Revenue protection – are we losing the war?


We often compare our day-to-day work to a war: we can lose a battle but still win the war. When we analyse the facts – supplied by the utilities themselves – regarding energy losses over the last few years, we are led to believe that we are losing the war when it comes to non-technical losses.

We are not talking here about issues concerning calculations or loss estimates. This would involve correct calculation and metering of technical losses, which is already a very confusing area. There are many more estimates than there are calculations and metering.

As an example, we can analyse how technical losses are calculated. Even specialist publications sometimes compare technical losses from totally different utilities, without considering basic issues such as average consumption, the area covered, the number of rural units and so on. When you consider these aspects, you realise that technical losses of 8.5% in one utility could still be a better result than 5% in another.

When it comes to non-technical losses, however, that ultimately represent the effectiveness or ineffectiveness of a corporation, the comparison can be made without much difficulty

Figure 1


Up to ten years ago, it was difficult to find a utility in the energy business that had introduced corporate action to prevent non-technical losses. Even the establishment of an area focused on revenue protection is a rather recent concept in our business. In fact, ten years ago many corporations had not even installed consumption meters to any significant extent.

When the privatisation process of the energy sector began, we read some interviews in the newspapers about how technologies “already applied in other countries with great success” were being introduced here, in order to reduce the losses.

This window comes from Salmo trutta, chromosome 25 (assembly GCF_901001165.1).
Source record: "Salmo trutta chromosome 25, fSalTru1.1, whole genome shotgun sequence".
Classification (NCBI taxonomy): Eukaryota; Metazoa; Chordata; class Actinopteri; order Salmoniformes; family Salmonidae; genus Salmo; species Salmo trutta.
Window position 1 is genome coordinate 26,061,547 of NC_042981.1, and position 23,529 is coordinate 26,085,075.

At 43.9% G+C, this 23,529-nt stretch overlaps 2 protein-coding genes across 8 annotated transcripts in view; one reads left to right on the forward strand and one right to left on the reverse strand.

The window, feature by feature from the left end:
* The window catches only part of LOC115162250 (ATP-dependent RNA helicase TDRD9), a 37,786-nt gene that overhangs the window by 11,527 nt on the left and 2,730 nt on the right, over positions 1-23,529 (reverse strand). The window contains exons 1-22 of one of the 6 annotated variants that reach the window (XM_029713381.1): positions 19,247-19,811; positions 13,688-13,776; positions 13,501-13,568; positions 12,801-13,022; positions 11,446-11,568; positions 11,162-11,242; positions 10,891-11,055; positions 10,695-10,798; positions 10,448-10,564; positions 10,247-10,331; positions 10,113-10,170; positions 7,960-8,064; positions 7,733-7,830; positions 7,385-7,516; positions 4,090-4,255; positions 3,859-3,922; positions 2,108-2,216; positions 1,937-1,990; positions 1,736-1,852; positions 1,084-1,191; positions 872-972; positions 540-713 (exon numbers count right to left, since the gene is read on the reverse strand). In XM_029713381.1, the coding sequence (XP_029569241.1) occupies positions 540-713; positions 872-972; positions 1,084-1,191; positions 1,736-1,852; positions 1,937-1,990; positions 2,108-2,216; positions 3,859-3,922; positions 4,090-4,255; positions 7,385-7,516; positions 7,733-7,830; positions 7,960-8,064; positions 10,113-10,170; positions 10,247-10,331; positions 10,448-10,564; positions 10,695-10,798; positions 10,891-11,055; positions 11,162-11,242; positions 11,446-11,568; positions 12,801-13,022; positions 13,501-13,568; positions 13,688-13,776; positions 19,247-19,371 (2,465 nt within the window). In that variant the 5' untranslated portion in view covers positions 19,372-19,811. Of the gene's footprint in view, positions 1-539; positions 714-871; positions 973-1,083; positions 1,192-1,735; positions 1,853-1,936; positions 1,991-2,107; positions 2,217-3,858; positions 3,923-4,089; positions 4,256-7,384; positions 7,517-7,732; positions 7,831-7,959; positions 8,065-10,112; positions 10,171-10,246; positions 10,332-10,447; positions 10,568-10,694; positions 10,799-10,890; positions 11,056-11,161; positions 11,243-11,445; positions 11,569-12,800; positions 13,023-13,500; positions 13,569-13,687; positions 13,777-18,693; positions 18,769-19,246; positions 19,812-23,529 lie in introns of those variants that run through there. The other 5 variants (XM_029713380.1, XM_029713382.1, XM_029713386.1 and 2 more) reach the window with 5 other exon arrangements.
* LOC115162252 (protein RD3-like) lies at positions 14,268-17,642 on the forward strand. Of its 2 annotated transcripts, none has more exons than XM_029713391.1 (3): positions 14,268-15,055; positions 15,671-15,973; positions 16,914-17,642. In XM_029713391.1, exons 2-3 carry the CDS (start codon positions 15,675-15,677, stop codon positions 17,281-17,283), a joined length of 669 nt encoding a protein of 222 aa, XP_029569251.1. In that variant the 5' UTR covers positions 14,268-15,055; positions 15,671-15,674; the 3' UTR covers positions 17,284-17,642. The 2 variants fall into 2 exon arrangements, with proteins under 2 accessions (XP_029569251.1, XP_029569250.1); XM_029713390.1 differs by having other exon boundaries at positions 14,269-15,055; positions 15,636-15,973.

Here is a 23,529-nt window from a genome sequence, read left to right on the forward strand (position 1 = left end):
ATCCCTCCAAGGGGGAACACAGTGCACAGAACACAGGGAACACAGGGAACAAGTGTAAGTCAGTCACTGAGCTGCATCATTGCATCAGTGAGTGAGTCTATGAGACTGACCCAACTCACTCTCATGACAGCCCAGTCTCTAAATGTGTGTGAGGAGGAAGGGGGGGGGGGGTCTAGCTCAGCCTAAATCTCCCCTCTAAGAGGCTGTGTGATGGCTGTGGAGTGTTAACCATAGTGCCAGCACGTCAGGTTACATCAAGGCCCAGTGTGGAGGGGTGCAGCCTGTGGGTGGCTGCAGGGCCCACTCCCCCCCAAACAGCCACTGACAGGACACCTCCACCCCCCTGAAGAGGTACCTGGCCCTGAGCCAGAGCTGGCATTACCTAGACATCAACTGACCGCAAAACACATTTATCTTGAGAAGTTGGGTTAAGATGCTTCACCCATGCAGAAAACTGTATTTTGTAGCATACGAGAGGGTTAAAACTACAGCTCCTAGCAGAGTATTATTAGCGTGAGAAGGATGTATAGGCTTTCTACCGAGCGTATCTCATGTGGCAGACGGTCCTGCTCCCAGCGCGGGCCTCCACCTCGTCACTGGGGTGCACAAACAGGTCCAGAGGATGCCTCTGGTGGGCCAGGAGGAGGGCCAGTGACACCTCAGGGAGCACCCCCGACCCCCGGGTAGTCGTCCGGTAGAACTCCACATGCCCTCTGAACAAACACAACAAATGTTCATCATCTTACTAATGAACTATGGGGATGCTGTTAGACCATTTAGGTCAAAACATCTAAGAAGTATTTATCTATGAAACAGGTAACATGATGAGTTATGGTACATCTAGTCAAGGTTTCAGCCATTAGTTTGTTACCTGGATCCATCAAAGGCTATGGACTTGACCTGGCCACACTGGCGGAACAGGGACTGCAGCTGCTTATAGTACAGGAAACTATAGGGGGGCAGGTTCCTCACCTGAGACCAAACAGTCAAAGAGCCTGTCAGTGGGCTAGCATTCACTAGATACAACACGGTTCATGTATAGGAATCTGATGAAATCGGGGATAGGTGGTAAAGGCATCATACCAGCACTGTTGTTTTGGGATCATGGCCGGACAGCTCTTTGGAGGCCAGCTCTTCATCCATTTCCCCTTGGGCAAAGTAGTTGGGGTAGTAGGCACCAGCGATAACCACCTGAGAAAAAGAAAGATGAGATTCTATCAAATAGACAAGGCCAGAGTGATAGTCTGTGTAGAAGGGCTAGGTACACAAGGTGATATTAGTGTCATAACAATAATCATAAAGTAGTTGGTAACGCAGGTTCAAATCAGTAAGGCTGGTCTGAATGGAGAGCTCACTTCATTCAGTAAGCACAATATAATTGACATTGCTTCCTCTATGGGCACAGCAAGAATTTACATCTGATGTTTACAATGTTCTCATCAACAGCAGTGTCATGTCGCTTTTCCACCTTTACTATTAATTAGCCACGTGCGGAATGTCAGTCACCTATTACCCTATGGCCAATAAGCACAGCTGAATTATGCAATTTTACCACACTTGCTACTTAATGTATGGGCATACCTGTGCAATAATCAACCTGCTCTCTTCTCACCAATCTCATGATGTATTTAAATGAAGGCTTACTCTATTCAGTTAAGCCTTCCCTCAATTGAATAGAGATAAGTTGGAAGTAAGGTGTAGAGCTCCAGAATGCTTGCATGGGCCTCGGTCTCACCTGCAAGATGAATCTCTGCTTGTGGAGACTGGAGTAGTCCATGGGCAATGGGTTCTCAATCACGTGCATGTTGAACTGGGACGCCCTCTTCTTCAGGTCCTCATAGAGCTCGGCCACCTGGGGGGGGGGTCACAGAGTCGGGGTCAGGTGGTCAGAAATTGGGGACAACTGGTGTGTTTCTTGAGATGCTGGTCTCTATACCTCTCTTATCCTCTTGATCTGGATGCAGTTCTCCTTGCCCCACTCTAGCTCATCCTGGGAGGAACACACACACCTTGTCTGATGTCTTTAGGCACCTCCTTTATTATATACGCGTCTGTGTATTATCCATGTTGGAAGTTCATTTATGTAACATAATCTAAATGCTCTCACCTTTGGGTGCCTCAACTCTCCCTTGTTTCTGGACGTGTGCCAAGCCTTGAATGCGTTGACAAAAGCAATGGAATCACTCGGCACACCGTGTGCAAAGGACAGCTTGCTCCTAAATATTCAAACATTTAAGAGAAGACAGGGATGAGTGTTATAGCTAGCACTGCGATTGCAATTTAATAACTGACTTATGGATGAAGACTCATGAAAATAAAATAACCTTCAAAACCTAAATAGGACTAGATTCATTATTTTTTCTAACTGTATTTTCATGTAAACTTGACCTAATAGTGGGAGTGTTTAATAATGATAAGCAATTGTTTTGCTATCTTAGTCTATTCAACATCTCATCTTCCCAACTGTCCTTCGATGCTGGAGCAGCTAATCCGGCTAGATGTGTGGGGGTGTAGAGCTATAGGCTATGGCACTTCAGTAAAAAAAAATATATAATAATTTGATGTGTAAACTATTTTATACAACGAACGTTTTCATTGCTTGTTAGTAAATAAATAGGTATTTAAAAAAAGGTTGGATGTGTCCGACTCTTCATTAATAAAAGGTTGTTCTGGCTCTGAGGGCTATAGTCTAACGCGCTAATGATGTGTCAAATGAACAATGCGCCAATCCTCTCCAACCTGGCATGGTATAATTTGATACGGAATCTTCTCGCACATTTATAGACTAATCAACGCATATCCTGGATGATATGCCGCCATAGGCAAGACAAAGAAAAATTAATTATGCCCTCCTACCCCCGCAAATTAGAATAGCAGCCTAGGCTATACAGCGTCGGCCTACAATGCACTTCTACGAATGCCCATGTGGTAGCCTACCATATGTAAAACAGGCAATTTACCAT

It is a fact, though, that some utilities have been doing a consistent job, without the obligation of having to announce immediate results. This usually creates frequent changes in the process and ultimately leads to failure. It is also true that nowadays there are only a few utilities that are willing to use the correct tools and make the right investments in order to minimise non-technical losses and/or optimise technical losses.


In Brazil, the rates of loss have always been high and, despite all the efforts made by utilities, have been increasing in recent years. Even in those areas where there was energy rationing during 2001/2002, the companies identified a large increase in their losses. We can suggest some reasons for this.

One of the most important reasons was the energy rationing. The rules created to reduce the consumption of energy encouraged an increase in criminal activity in the form of tampering with energy meters.

Then we have the natural difficulties that arise when it comes to intelligence and field work to detect irregularities. A typical characteristic of non-technical losses is that they have to be “found one by one”.